The 13th Floor

The Jinx of THE OMEN: Did Satan Curse This Horror Classic?

When there’s money to be made, no one in Hollywood can take a hint, even a Satanic one. According to many in Hollywood, The Dark Lord hurled countless plagues and curses at horror filmmakers back in the ’60s and ’70s, but he seems to have saved his best work for 1976’s THE OMEN.

His Dark Majesty’s reign of supernatural terror began in 1969 with the release of ROSEMARY’S BABY, the original “OMG! The Devil!” horror flick. Satan beset ROSEMARY’s producer with kidney stones and apparently sent Charlie Manson to murder the director’s wife (for the whole story, check out this article). No one in Hollywood heeded the warnings, so the Devil upped the ante for 1973’s THE EXORCIST, and sent an even greater series of mishaps at its makers, including fires, injuries and multiple deaths (you can read all about the alleged “EXORCIST Curse” here).

By the release of THE OMEN on June, 6, 1976 (get it? 6.6.6?) Satan was beyond pissed, and would not be ignored. He threw everything he had at THE OMEN. We’re talking planes struck by lightning, Rottweiler attacks, a death-by-tiger, terrorist bombings, and deadly car crashes.

“But surely the strange occurrences around Satanic horror flicks are coincidental and have been over-emphasized as part of these films’ marketing strategy,” you might say. “Besides, I thought Satan loved heavy metal and horror movies! Why wouldn’t he try to kill Kirk Cameron or end Pixar’s family-friendly reign of terror instead?” you might add.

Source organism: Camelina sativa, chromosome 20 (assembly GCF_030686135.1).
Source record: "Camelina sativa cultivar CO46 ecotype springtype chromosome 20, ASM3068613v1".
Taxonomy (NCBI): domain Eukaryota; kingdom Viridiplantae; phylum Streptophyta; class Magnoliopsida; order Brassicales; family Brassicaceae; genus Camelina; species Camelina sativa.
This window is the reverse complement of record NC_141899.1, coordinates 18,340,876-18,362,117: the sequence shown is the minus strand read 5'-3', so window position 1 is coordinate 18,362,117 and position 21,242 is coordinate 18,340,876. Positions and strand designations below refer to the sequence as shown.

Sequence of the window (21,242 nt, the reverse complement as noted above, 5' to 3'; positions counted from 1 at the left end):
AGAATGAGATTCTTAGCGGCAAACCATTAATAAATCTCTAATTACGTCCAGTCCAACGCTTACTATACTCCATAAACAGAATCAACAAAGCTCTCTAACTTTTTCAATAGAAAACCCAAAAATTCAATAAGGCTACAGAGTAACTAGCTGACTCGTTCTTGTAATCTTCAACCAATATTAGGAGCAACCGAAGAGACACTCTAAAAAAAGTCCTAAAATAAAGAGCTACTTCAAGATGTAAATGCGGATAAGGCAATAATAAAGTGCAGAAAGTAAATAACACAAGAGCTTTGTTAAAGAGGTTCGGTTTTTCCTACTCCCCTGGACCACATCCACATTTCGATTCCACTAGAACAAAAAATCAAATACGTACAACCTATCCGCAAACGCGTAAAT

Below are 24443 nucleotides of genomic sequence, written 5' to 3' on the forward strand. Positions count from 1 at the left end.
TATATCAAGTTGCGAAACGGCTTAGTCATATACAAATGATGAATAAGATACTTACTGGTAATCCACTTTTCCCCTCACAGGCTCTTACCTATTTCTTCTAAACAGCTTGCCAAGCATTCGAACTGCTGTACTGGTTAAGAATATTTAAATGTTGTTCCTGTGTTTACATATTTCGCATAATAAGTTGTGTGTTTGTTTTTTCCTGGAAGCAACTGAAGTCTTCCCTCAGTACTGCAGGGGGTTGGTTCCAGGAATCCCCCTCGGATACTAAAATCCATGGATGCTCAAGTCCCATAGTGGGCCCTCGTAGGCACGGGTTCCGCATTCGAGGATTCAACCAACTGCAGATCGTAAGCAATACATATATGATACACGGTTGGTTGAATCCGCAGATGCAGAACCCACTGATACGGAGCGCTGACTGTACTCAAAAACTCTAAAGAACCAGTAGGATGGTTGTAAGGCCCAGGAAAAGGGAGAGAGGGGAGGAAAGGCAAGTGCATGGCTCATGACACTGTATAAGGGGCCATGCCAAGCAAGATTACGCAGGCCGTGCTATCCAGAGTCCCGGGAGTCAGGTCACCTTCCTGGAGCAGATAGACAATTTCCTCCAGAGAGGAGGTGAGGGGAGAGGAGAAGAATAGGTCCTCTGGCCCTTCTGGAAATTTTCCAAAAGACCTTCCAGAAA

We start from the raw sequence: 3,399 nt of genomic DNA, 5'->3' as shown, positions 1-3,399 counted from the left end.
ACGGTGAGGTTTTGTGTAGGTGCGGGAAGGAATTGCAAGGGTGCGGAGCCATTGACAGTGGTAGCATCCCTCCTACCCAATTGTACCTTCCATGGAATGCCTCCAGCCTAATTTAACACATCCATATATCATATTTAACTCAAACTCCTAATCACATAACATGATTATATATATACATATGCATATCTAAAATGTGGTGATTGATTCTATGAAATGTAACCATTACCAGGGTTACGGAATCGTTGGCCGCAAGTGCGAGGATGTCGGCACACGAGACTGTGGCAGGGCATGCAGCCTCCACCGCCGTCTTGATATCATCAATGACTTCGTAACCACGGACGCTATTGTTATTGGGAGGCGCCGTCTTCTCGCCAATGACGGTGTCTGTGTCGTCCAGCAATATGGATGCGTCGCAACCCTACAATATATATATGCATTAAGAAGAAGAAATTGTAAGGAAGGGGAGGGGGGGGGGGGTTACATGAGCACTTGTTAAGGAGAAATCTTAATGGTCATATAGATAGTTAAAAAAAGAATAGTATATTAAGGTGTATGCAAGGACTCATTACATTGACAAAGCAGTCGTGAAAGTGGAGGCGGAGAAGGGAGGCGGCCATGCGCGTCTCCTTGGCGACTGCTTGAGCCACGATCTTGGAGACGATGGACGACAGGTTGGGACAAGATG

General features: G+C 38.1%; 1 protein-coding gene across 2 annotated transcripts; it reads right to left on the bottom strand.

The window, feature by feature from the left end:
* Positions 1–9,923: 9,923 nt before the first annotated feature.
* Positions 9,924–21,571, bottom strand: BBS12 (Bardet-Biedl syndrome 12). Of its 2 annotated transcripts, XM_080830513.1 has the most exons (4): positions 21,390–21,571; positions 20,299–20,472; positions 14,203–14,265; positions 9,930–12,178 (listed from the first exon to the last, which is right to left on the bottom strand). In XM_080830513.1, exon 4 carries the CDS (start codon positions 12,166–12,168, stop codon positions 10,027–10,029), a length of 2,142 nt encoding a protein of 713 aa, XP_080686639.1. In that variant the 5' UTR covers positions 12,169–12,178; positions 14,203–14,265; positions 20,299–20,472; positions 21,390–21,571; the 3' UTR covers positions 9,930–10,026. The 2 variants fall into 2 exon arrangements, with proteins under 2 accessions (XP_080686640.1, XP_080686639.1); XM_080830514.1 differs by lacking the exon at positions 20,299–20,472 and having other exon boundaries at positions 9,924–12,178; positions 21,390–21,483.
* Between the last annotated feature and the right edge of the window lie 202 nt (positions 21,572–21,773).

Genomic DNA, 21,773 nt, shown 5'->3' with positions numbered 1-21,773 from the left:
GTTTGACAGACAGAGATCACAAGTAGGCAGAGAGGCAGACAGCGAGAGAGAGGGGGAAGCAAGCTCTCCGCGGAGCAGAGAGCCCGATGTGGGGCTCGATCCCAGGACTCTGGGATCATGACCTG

Well, smart-guy, maybe The Father of Lies didn’t like seeing himself onscreen as a little kid. Everyone’s embarrassed by his baby pictures, and that movie is basically Jim Henson’s Satan Babies. In any case, no matter why (or whether) The Devil was behind them, a lot of really weird things happened around THE OMEN.


The Ominous Car Crash

The story of THE OMENs special effects consultant John Richardson is the most uncanny and spooky “cursed movie” event in history. Richardson created THE OMEN’s iconic death scenes. Among the most remembered is the the bloody beheading of photographer Keith Jennings. Anyone who has seen THE OMEN remembers Jenning’s head being separated from his body by a plate of glass, bouncing through the air, and flying into the collective nightmares of mid-1970s America.

A few months after the release of THE OMEN, Richardson was in Holland, working on A BRIDGE TOO FAR. Just after midnight, on Sunday the 13th of June 1976, Richardson and his assistant, Liz Moore, were involved in a deadly car accident. The head-on collision killed Moore, who was cut in half by the other vehicle’s wheel, mirroring the on-screen death of the photographer from THE OMEN. That’s weird and tragic, but it gets even weirder: Richardson, dazed from the collision, opened his eyes on the lonely road, and the first thing he saw was a kilometer marker reading “Ommen 6,66,” The closest town to the accident was Ommen, Netherlands, and the accident happened at kilometer 66,6. Ooh! Spooky!